I doubt that I am alone among TES readers and contributors in being irritated by Fiona Millar's Channel 4 documentary this month and by the debate that has ensued.
Not because I disagreed with Ms Millar, whose thesis was that parental choice of schools is a damaging illusion. I have two quite different gripes. The first is that I, echoing the views of most people who work in schools, have been pointing out the pitfalls of parental choice for nearly 30 years. We have been dismissed as old Labour defenders of producer interests, and as enemies of rising standards. Nobody in power has paid the slightest attention. Yet Ms Millar, as the partner of Alastair Campbell, Tony Blair's former press secretary, and a former adviser to Cherie Blair, was inside the magic Downing Street circle (where the need to enhance parental choice is taken as axiomatic) for nearly a decade.
To be fair, the couple's robust views on comprehensives were never a secret in elite metropolitan circles. But those views were not known to most teachers in struggling schools, who suffered parental flight and an unstoppable spiral of decline as a result of Government policies on choice.
I do not complain that the couple failed to change official policy. But I think they could have tried to get a more polite hearing for those who disagreed with it.
My second gripe is that Ms Millar has missed the point. She believes that all parents should send their children to the local school. To me, this implies that the Government should compel them to do so. If not, Ms Millar is being absurdly optimistic, since I can think of few examples of the middle classes choosing to behave ethically. Global warming is supposed to be a fashionable concern, yet the middle classes increasingly travel in gas-guzzling four-wheel drives, often to convey their offspring to schools miles from their homes.
But as Phil Collins, director of the Social Market Foundation, pointed out in these pages last week, a policy favouring neighbourhood schools gets us nowhere. The prices that parents pay to get properties within the catchment areas of favoured schools would rise higher still. Instances of children being put out to "board" with long-lost aunts, would increase. Adopt a "local first" policy and you end up with yet more social segregation.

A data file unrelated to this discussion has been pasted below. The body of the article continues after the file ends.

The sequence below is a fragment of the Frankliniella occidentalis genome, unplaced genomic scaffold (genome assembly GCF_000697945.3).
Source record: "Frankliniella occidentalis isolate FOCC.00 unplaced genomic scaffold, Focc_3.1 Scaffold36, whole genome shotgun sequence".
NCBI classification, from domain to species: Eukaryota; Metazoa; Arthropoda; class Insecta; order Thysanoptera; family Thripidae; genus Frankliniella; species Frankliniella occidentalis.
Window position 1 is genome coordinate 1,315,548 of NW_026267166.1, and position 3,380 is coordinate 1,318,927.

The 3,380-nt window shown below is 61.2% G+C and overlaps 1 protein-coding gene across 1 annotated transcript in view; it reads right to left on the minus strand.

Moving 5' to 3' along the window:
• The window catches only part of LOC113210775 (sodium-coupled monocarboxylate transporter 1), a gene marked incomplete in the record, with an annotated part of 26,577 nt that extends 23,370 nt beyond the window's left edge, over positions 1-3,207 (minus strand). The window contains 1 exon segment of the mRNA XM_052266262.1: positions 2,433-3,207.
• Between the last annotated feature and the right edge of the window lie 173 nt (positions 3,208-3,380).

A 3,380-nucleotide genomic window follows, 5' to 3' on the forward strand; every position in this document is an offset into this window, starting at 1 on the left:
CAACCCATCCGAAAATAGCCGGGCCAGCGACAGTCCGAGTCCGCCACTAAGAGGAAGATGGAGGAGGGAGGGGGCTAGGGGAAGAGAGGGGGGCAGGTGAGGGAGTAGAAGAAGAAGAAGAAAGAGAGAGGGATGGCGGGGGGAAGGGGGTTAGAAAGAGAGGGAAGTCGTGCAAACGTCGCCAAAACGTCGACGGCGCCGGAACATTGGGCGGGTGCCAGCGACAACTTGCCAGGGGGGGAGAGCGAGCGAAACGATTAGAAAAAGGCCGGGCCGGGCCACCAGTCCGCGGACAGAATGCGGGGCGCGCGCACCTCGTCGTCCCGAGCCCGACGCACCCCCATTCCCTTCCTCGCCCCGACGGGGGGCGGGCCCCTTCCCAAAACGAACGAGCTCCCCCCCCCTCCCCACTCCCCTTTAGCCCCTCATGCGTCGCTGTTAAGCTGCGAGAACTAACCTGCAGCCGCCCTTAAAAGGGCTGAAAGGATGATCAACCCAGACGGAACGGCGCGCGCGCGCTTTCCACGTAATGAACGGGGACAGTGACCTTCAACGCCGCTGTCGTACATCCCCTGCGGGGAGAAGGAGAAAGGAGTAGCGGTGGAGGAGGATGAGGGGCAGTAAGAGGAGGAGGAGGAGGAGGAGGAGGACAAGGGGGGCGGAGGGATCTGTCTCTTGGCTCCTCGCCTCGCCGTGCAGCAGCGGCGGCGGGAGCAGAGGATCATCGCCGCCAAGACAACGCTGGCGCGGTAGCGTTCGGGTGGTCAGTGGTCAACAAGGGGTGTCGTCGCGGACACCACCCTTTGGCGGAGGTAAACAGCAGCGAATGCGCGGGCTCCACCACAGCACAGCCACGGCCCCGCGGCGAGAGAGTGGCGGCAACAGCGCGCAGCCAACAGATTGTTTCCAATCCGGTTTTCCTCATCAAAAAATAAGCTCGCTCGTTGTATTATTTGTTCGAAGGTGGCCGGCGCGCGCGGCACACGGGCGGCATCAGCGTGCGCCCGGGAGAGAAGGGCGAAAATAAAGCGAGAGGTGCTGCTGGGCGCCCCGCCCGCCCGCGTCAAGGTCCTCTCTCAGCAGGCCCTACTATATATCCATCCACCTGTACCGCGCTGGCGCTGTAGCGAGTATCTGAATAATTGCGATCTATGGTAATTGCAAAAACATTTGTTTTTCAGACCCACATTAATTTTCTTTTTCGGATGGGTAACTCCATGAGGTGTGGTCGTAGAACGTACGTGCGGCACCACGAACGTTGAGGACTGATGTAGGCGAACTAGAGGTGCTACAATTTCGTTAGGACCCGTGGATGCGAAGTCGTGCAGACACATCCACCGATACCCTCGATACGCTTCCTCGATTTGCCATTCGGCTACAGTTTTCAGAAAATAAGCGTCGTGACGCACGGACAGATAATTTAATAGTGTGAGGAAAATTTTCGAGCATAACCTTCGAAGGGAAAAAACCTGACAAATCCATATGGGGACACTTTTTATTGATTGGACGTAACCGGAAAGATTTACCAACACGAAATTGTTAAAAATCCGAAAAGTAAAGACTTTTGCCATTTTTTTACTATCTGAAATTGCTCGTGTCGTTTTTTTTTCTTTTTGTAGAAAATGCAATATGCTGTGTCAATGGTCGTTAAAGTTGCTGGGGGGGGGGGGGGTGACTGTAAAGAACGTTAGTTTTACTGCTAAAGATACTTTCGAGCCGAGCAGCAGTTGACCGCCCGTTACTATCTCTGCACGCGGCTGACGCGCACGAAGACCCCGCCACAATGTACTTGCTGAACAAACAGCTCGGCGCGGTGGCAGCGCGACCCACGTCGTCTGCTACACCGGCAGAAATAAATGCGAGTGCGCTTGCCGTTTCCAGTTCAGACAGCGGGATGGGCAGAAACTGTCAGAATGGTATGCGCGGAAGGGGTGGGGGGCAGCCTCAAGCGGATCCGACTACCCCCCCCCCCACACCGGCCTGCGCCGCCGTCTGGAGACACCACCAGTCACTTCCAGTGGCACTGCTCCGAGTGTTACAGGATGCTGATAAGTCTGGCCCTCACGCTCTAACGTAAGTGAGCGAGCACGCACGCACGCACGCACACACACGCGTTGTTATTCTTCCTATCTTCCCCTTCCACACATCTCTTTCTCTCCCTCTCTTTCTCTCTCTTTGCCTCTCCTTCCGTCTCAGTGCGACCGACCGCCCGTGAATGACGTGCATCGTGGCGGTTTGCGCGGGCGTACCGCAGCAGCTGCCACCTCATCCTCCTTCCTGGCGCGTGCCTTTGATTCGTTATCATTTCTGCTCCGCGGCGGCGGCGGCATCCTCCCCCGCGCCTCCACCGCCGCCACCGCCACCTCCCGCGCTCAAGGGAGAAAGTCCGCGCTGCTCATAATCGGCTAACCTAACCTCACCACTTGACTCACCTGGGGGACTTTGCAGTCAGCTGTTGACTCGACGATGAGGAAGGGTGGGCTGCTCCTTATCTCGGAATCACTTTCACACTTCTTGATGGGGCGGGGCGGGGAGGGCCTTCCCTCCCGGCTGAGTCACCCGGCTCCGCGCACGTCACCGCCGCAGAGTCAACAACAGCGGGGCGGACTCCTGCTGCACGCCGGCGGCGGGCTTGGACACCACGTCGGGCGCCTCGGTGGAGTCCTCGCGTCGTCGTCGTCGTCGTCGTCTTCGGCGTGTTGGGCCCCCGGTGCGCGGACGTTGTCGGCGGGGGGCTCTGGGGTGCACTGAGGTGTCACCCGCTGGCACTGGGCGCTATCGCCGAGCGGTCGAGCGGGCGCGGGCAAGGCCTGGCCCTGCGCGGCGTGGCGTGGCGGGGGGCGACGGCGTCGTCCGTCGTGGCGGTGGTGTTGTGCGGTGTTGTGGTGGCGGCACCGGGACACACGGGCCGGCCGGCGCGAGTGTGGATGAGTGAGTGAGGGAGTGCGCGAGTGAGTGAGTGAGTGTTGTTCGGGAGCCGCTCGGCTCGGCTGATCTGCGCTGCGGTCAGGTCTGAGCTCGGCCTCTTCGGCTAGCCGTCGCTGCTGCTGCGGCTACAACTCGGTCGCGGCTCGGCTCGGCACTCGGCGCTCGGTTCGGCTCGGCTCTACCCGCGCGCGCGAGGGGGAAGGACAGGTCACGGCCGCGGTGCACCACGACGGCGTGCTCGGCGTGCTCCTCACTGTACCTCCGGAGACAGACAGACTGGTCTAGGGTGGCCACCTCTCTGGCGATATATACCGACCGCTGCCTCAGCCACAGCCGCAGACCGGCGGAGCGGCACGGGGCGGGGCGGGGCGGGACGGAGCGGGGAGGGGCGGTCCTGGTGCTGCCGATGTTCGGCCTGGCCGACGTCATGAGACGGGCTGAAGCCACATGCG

Let me spell out why we need socially mixed schools. It is not because of some sentimental idea of social cohesion but because the single most effective way of boosting a school's achievement is not to give it better teachers, more inspections or even more money. It is to change the pupil intake, reducing the numbers from poor homes. If every school were socially mixed, "bad" schools as now understood would disappear and average pupil achievement would rise sharply.
One way of achieving this is to bus middle-class children to schools in poor areas, or vice versa. This would be denounced as social engineering and state dictatorship. I do not see that it is worse than middle-class parents busing their children across big cities so that they can attend the "best" schools. But I do not trust bureaucrats to organise it, and it is probably not practical politics.
I, therefore, turn to a solution, which I have also advocated as the answer to socially biased entry to Oxford and Cambridge. This is to allocate a fixed number of places at the elite Russell Group universities to each school in the country, proportionate to the number of pupils in the school.
This would transform the schools market, removing any incentives for middle-class parents to seek the "best" schools or for them to go private.
Instead, they would clamour for places in the most deprived inner-city neighbourhoods. What a pity that Ms Millar did not use her Channel 4 slot to propose something as revolutionary as that.
Peter Wilby is editor of the New Statesman